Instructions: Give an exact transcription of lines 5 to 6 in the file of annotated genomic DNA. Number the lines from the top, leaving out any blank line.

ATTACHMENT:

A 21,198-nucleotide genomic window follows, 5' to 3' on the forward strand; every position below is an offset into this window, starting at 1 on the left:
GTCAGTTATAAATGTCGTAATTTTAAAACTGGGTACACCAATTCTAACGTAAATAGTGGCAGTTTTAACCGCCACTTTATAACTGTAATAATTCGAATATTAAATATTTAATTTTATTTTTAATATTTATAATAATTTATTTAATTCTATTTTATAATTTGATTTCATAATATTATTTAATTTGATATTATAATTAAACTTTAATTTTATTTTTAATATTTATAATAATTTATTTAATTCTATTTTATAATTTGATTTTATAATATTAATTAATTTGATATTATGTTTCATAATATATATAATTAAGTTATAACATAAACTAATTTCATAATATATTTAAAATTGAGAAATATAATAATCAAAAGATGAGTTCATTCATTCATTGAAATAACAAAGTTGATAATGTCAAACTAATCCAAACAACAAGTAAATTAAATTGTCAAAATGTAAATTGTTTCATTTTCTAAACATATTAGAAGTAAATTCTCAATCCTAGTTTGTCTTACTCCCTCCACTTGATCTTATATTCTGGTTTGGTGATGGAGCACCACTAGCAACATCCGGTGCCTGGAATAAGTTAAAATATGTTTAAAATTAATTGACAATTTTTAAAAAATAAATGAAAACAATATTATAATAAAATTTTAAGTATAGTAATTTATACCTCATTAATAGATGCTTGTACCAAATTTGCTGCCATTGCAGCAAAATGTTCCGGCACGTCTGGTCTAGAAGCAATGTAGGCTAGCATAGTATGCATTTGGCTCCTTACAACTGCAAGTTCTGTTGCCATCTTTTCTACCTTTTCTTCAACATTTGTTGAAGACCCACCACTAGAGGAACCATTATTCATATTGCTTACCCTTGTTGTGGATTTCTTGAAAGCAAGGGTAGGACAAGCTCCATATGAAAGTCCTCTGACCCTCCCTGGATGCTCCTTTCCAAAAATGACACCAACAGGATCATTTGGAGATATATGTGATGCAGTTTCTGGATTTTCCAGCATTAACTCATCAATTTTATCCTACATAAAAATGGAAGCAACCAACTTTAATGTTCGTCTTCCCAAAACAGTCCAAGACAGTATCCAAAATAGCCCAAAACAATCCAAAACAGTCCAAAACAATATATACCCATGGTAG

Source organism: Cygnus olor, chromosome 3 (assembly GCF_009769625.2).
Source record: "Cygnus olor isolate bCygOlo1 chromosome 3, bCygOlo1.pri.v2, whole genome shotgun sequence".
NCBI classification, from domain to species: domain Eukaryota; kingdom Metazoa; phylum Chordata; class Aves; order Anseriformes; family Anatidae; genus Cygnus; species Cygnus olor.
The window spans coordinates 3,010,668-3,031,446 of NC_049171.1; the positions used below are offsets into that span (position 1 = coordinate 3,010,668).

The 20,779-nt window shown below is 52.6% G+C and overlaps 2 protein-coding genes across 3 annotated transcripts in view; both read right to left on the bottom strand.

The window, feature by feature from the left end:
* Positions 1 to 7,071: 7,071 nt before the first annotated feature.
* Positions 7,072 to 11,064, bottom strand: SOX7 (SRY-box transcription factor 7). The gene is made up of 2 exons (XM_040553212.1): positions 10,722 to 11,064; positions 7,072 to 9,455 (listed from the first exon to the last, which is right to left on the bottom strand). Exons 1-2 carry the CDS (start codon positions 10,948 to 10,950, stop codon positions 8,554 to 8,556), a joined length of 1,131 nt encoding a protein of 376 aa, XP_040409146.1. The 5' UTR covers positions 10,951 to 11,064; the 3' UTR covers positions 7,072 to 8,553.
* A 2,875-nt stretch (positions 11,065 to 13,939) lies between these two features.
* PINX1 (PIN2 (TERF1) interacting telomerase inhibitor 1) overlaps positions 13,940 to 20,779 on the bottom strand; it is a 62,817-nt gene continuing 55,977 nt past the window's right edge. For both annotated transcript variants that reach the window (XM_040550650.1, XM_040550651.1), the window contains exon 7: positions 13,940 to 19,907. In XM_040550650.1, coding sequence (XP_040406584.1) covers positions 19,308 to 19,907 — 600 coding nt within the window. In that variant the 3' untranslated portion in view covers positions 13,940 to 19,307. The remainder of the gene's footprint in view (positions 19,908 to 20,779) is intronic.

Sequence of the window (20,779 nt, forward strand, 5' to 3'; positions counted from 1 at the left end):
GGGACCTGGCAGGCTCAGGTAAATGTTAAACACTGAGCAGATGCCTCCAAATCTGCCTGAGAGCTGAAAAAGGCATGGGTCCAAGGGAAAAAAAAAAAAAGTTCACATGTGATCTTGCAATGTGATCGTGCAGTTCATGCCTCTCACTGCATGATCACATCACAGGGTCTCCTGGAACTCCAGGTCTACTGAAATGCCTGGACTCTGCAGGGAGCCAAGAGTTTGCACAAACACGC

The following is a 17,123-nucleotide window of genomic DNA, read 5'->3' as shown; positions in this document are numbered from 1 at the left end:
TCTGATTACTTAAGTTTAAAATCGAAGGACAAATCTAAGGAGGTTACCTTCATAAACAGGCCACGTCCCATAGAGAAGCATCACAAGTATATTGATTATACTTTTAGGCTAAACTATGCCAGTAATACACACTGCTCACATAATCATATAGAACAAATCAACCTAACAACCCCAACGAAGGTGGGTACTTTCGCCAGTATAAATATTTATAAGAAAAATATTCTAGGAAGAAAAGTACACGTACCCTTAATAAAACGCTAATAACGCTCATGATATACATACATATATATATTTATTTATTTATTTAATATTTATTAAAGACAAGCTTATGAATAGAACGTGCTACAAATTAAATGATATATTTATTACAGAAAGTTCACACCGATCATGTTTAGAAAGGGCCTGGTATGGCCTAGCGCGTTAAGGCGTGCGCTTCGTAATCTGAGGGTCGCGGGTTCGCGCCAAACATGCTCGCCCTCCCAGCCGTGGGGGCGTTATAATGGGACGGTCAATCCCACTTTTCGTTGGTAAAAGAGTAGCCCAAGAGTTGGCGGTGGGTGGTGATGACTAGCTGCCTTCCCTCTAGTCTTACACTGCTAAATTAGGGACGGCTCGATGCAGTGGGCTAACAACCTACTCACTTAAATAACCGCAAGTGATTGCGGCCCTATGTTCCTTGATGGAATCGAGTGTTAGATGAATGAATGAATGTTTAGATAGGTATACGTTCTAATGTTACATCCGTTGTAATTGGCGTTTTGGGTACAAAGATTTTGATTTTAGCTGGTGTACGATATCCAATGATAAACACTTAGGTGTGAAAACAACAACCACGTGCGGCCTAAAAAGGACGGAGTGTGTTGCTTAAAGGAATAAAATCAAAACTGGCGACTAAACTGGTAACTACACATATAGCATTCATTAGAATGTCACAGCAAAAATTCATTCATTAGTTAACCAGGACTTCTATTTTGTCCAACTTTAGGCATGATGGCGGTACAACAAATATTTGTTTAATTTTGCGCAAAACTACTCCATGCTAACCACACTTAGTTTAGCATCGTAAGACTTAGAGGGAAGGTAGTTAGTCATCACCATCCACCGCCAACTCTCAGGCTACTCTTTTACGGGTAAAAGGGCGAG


NCBI classification, from domain to species: domain Eukaryota; kingdom Metazoa; phylum Chordata; class Aves; order Anseriformes; family Anatidae; genus Cygnus; species Cygnus olor.
The window spans coordinates 3,010,668-3,031,446 of NC_049171.1; the positions used below are offsets into that span (position 1 = coordinate 3,010,668).